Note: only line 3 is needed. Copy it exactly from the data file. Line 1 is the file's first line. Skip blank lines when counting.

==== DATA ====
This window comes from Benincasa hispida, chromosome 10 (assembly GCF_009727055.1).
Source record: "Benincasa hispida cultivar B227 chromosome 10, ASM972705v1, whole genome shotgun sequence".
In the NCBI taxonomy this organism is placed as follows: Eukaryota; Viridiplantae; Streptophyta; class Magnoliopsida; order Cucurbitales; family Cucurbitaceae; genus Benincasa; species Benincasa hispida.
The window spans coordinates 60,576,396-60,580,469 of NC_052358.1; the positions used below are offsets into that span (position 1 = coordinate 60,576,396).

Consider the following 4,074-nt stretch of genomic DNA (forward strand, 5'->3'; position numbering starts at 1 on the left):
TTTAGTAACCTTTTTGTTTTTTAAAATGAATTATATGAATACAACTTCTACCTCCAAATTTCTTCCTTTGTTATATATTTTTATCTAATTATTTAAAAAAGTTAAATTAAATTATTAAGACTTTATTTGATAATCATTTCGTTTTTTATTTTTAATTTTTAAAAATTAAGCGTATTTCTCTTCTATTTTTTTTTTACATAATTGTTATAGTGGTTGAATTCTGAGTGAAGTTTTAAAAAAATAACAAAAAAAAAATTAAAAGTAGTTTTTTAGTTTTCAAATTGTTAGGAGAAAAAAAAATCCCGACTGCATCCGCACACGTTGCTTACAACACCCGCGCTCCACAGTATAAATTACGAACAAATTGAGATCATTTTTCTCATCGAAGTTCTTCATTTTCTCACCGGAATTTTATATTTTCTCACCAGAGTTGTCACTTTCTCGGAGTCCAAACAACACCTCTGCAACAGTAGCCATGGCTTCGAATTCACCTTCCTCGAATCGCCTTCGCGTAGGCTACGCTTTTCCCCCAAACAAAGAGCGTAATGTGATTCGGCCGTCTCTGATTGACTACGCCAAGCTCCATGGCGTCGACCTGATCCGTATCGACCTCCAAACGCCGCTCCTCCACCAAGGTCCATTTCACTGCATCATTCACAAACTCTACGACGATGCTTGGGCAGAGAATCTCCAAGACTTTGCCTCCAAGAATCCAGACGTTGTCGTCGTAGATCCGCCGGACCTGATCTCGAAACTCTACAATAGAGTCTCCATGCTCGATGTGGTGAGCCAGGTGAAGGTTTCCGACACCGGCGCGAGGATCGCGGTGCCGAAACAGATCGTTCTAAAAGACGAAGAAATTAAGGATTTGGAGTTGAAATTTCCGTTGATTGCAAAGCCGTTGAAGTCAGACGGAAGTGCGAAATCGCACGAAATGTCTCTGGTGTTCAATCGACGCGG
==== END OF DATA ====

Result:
In the NCBI taxonomy this organism is placed as follows: Eukaryota; Viridiplantae; Streptophyta; class Magnoliopsida; order Cucurbitales; family Cucurbitaceae; genus Benincasa; species Benincasa hispida.